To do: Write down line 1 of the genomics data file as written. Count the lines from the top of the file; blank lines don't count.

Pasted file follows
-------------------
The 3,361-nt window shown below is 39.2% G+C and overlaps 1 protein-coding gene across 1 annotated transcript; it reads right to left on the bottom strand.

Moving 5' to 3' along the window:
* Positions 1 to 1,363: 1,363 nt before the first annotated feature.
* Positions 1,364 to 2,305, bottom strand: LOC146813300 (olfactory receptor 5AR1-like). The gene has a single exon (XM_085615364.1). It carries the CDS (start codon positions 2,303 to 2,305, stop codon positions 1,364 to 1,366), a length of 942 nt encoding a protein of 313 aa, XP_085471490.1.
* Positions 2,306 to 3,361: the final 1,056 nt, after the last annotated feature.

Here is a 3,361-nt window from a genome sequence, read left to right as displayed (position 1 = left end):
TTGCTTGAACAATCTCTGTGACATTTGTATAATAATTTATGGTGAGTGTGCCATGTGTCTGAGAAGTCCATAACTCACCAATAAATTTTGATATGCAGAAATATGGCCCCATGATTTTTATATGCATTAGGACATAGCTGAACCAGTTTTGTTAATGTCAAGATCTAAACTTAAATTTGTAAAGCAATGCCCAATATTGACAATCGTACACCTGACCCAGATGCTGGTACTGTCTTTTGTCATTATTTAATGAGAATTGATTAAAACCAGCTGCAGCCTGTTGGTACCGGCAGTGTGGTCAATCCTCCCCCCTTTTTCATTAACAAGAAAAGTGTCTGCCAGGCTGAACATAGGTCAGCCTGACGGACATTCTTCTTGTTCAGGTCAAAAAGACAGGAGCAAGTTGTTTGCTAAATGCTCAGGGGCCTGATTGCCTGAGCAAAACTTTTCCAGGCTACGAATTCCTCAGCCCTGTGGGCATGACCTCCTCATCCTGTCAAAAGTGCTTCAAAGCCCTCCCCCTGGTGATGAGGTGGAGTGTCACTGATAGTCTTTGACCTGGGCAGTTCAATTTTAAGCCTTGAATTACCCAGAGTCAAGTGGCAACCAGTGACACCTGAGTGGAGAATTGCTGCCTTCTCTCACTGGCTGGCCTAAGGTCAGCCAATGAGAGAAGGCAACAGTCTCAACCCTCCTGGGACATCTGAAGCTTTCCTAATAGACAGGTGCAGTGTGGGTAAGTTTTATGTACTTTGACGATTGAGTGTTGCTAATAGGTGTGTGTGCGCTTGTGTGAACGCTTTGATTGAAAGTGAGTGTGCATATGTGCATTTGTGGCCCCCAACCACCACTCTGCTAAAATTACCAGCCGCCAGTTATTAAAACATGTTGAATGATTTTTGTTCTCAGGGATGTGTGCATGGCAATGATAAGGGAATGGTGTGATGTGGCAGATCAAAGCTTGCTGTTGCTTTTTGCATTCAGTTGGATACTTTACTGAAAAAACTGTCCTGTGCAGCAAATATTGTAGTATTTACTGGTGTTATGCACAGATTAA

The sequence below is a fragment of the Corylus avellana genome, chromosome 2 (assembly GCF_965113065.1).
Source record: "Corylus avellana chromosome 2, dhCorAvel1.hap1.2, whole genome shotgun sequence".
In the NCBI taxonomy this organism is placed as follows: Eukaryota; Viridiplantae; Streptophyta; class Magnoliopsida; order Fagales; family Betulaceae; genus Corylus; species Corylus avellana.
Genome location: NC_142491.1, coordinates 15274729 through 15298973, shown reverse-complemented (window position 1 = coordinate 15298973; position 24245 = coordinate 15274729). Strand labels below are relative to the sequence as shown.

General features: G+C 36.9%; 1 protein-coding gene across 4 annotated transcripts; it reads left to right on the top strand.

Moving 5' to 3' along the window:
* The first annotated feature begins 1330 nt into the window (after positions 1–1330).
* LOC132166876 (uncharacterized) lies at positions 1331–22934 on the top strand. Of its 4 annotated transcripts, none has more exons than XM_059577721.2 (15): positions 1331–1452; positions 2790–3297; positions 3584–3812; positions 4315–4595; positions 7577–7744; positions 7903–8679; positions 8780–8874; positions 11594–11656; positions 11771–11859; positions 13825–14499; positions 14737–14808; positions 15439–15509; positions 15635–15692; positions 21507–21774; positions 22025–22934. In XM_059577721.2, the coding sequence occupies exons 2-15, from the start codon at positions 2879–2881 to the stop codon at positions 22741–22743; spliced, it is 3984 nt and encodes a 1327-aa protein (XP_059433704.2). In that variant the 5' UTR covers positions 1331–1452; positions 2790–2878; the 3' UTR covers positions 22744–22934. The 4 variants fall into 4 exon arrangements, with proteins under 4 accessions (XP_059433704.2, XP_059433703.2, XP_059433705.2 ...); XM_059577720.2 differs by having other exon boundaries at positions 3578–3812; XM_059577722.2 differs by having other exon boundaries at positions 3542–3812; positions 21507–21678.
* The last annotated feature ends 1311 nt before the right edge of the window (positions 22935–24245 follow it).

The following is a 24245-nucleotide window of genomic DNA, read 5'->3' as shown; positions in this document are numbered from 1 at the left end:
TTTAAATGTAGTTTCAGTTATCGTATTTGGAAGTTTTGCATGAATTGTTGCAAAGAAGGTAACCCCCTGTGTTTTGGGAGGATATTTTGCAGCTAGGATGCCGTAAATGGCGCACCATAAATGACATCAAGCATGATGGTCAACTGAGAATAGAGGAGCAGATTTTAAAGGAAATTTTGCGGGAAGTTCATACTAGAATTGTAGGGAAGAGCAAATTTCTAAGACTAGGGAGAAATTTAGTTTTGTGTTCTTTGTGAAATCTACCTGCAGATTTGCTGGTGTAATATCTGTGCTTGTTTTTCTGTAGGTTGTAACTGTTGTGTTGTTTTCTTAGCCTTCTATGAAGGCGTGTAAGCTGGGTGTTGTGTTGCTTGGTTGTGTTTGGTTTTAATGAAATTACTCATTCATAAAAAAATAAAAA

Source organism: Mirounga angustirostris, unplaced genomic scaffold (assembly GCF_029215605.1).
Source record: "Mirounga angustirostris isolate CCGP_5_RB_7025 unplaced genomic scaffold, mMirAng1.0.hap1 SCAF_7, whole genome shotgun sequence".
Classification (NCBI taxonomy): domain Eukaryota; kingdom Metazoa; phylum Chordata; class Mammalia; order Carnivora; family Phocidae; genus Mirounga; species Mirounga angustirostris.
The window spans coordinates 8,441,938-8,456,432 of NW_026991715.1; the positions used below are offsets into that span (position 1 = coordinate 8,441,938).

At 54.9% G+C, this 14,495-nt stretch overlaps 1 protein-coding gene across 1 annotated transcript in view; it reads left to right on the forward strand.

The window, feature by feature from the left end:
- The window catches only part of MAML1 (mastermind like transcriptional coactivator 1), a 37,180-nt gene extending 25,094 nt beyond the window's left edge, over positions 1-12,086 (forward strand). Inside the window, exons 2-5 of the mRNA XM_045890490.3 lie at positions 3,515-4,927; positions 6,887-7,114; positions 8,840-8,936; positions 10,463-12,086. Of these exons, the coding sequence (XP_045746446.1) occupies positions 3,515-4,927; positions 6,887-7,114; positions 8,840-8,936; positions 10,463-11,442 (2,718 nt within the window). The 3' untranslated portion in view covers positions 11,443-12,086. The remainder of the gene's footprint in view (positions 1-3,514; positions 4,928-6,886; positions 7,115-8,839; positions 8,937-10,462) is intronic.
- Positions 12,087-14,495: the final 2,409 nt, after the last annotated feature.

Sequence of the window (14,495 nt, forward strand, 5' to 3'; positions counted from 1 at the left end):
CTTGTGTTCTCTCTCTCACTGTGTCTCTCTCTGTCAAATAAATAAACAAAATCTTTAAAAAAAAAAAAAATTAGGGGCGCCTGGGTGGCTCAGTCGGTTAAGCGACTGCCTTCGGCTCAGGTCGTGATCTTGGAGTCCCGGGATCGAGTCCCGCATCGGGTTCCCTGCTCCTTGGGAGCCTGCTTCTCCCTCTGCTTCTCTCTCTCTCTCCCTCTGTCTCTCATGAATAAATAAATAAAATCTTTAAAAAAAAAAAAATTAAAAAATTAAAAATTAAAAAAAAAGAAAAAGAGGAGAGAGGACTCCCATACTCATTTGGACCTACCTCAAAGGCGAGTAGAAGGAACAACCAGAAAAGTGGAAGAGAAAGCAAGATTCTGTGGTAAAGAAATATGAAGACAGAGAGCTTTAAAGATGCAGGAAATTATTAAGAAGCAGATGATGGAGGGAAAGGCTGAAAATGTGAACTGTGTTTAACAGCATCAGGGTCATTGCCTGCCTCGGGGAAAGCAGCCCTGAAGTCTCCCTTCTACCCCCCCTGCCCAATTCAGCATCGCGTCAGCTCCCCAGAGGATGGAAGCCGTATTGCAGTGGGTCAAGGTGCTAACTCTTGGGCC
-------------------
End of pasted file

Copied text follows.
The 3,361-nt window shown below is 39.2% G+C and overlaps 1 protein-coding gene across 1 annotated transcript; it reads right to left on the bottom strand.